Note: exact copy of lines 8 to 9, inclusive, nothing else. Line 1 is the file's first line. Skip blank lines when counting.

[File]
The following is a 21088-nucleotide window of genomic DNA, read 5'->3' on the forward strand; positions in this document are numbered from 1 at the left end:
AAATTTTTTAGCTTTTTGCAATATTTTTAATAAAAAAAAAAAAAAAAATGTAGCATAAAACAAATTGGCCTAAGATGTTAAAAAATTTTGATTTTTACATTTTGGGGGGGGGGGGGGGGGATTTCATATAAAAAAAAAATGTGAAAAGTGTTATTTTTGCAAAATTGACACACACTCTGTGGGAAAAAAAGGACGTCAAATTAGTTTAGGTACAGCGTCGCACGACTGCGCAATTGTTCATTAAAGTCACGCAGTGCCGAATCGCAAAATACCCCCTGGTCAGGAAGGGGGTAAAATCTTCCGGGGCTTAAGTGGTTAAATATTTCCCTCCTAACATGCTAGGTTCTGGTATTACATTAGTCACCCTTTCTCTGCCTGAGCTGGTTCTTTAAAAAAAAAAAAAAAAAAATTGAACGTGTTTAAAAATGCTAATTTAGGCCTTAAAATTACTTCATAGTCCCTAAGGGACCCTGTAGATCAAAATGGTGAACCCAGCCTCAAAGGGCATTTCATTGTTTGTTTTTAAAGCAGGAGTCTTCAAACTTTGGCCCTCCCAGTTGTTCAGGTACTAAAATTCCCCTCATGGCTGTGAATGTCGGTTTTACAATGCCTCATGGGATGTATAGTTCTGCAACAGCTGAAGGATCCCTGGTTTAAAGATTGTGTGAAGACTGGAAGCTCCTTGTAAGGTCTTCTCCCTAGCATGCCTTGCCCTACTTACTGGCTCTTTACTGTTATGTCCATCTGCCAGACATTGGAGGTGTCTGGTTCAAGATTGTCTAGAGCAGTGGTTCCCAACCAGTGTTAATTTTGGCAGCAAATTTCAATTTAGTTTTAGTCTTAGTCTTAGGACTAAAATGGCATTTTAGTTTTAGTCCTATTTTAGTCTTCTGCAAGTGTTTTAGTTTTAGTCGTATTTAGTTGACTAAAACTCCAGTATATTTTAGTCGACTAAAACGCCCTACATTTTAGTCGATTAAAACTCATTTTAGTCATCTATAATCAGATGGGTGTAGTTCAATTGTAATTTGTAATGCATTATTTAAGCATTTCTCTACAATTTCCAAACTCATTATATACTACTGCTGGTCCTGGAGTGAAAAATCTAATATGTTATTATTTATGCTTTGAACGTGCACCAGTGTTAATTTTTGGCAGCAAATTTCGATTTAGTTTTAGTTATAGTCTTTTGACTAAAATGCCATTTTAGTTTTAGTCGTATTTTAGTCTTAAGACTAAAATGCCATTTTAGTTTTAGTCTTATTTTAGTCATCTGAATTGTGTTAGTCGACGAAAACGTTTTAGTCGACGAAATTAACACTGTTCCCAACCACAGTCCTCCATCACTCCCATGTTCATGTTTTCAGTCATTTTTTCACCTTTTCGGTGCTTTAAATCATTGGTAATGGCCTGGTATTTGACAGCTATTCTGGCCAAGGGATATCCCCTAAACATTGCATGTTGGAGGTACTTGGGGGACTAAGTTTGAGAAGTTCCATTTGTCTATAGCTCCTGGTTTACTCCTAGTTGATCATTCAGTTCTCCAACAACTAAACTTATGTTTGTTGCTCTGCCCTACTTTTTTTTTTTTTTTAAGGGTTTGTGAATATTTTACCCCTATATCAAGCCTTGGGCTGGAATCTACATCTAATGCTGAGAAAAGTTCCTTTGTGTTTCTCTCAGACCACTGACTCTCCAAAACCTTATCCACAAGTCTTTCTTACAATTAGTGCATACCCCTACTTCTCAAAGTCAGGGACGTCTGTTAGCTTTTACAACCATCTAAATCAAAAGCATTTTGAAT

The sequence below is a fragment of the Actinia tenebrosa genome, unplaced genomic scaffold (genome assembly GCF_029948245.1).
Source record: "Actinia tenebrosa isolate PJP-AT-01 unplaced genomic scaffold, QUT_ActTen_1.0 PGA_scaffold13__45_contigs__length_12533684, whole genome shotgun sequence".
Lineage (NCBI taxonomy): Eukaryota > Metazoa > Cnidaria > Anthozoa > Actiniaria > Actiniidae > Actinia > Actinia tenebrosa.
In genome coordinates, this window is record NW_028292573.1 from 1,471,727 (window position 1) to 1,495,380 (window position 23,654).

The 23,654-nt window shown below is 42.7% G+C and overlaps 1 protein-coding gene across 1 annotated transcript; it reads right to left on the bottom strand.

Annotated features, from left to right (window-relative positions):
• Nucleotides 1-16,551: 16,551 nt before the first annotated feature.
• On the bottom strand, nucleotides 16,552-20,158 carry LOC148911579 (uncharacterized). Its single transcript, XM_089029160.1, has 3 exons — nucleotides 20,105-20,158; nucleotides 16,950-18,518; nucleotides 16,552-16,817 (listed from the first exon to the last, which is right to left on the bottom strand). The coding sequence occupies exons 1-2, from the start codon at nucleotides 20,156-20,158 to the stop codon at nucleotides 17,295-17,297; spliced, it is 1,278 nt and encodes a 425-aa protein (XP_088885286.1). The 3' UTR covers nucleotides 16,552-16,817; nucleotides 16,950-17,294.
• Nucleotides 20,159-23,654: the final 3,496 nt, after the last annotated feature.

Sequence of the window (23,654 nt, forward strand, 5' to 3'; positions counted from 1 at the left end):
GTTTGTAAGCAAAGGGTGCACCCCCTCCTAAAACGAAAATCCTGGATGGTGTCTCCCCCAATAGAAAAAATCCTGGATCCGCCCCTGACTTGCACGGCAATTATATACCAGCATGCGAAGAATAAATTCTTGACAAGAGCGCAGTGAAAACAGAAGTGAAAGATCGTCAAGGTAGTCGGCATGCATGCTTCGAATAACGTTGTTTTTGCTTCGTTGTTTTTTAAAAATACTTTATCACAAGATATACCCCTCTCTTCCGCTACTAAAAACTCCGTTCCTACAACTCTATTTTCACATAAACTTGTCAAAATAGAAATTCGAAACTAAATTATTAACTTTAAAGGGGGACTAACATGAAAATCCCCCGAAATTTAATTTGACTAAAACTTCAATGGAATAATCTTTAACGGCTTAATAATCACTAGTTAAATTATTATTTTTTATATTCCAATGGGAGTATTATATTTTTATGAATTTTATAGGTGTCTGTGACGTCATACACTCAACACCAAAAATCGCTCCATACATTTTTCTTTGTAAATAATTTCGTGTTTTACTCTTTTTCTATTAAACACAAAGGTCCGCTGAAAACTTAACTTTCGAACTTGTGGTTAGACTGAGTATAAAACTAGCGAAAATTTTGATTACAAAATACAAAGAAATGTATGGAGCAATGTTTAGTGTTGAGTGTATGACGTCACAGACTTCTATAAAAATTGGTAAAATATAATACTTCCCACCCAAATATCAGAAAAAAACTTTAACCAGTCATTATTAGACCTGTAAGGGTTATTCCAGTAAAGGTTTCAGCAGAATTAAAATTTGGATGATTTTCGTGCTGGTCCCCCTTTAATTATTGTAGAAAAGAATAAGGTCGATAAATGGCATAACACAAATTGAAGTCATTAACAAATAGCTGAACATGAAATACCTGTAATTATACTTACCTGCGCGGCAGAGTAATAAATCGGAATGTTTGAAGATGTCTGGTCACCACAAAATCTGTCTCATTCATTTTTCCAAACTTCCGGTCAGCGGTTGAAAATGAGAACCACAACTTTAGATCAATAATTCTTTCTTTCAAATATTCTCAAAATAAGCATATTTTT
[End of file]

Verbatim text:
Annotated features, from left to right (window-relative positions):
• Nucleotides 1-16,551: 16,551 nt before the first annotated feature.